Leo Baeck 2


Sep 2004 Journal

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Can Levys levitate as well?

The award of the Orange Prize for Fiction to Sandra Levy for her novel Small Island raises a tantalising possibility. Could it be that the novelist, who is of purely Afro-Caribbean stock, adopted the pseudonym Levy as a tribute to the extraordinarily talented tribe of that name, just as the Chilean poet Neftali Reyes called himself Pablo Neruda in homage to the Czech writer Jan Neruda?

By the tribe of Levy, incidentally, I don't mean the priestly caste of Ancient Israel - equivalent to Hindu Brahmin - but their celebrity descendants from Nobel Prize winners (the pharmacologist Rita Levi-Moncalcini, the physiologist Otto Loewy) downwards.

Some Loewys Germanised their name to Loewe, and, after emigration, Anglicised it, as was the case with Frederick Lowe, composer of My Fair Lady. (À propos of smash hit musicals, the title of Hello Dolly showcases Thornton Wilder's fictitious matchmaker Dolly Levy.)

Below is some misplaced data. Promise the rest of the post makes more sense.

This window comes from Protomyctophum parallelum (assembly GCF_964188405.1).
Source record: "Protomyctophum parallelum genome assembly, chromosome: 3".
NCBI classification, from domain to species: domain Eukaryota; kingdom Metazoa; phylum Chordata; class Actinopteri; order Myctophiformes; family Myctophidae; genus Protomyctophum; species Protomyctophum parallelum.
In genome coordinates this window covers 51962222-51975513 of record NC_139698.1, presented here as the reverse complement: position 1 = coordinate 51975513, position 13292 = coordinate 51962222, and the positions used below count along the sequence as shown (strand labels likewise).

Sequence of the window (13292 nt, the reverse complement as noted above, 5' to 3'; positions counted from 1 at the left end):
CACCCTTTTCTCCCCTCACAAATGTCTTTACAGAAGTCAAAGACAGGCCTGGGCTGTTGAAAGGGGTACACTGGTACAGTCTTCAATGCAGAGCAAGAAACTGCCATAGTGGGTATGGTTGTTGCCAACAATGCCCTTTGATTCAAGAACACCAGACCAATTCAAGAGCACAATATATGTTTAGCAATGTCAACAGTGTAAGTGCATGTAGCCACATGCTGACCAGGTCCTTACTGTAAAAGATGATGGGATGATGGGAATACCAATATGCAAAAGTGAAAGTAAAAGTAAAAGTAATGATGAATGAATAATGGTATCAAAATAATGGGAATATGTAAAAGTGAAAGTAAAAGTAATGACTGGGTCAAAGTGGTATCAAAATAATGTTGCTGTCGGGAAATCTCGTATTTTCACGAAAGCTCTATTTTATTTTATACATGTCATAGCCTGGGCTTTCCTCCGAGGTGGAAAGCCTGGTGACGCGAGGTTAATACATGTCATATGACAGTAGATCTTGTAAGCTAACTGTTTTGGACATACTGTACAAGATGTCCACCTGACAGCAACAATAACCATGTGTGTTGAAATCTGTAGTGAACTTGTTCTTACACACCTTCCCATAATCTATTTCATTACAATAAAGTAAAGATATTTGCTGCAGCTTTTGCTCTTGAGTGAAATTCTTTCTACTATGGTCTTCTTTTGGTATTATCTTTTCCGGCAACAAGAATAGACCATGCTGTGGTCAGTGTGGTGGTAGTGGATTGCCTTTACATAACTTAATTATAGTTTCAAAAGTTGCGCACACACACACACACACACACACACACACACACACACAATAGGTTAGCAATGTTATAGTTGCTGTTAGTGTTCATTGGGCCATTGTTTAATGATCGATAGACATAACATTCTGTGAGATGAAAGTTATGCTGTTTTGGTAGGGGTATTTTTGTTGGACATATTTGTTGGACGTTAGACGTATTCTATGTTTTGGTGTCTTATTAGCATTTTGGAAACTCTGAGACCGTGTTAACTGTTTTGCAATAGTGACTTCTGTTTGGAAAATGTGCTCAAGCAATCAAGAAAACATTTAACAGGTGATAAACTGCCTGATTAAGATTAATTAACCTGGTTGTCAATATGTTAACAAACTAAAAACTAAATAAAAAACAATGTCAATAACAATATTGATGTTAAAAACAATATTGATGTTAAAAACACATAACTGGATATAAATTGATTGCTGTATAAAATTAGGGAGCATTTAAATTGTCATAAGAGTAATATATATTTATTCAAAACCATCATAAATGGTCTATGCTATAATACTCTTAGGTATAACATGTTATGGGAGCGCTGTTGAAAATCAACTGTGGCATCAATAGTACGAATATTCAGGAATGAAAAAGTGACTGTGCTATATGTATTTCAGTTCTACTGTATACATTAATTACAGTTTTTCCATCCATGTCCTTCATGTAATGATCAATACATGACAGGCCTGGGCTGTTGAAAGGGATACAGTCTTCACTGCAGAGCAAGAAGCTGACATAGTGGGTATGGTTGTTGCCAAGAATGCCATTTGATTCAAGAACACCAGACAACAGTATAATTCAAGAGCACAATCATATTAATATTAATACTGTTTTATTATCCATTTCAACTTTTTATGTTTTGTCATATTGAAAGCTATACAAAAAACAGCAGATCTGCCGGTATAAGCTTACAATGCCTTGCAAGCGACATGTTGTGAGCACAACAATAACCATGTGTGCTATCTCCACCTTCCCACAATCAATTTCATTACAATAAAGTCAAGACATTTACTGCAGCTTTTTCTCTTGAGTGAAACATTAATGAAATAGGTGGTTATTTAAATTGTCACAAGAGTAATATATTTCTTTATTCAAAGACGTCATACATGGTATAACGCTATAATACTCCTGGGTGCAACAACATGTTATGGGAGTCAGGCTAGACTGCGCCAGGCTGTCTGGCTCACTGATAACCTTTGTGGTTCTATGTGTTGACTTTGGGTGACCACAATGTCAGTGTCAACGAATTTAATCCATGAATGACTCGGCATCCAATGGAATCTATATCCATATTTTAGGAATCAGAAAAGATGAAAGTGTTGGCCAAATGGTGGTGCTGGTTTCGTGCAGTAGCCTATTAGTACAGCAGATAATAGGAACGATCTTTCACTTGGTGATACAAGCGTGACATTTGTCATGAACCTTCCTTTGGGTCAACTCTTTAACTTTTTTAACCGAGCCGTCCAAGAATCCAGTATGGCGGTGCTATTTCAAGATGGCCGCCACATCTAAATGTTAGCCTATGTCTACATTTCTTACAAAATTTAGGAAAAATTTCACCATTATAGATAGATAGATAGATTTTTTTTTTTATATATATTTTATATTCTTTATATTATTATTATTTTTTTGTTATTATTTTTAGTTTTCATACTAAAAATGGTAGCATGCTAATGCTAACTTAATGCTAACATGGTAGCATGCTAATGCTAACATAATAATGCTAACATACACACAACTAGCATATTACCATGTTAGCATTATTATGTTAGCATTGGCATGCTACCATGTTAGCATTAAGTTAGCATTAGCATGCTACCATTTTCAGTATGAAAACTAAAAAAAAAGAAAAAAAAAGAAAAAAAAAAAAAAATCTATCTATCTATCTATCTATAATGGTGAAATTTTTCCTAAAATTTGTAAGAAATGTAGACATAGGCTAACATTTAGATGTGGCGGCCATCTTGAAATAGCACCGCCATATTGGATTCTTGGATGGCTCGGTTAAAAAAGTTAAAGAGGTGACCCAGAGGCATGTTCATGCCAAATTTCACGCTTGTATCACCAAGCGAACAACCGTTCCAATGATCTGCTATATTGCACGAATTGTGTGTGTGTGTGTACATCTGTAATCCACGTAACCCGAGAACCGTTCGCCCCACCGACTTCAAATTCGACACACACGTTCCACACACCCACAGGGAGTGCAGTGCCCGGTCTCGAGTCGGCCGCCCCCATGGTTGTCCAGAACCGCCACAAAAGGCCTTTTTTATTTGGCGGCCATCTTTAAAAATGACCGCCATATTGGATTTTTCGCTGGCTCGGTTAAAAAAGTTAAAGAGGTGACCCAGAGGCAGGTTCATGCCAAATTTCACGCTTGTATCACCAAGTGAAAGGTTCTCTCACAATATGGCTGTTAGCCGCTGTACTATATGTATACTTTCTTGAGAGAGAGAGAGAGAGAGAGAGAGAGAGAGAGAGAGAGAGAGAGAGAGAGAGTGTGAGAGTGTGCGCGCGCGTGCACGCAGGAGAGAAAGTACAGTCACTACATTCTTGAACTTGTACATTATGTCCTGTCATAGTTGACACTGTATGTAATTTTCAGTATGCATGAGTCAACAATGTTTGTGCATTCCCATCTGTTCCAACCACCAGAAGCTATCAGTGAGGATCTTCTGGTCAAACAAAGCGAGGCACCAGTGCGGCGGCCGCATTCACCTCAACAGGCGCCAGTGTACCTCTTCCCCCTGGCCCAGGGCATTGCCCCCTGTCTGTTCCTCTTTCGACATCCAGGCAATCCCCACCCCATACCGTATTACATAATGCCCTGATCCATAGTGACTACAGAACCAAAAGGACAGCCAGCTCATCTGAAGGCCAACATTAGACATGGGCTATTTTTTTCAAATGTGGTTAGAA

But it is the Levys ending in 'i' who are really the pick of the bunch. Since Italian Jewry was a small community, some of them even belonged to the same family. Primo (This is a Man) Levi, Carlo (Christ Stopped at Eboli) Levi and Natalia (Voices in the Evening) Ginzburg were first or second cousins. No less deserving of mention is a duo of double-barrelled Levi-Strausses.

Claude, a French-born anthropologist, wrote The Cooked and the Raw; the other, a Bavarian immigrant in gold-rush California, invented hard-wearing trousers now known globally as Levis.

Finally, there is the Levi who changed his name (and nationality). Italian-born Ivo Levi left Italy with his Mussolini-hating parents as a toddler, grew up in France, became a singer, a lover of Edith Piaf and then a screen idol, all under the pseudonym of Yves Montand.
Richard Grunberger

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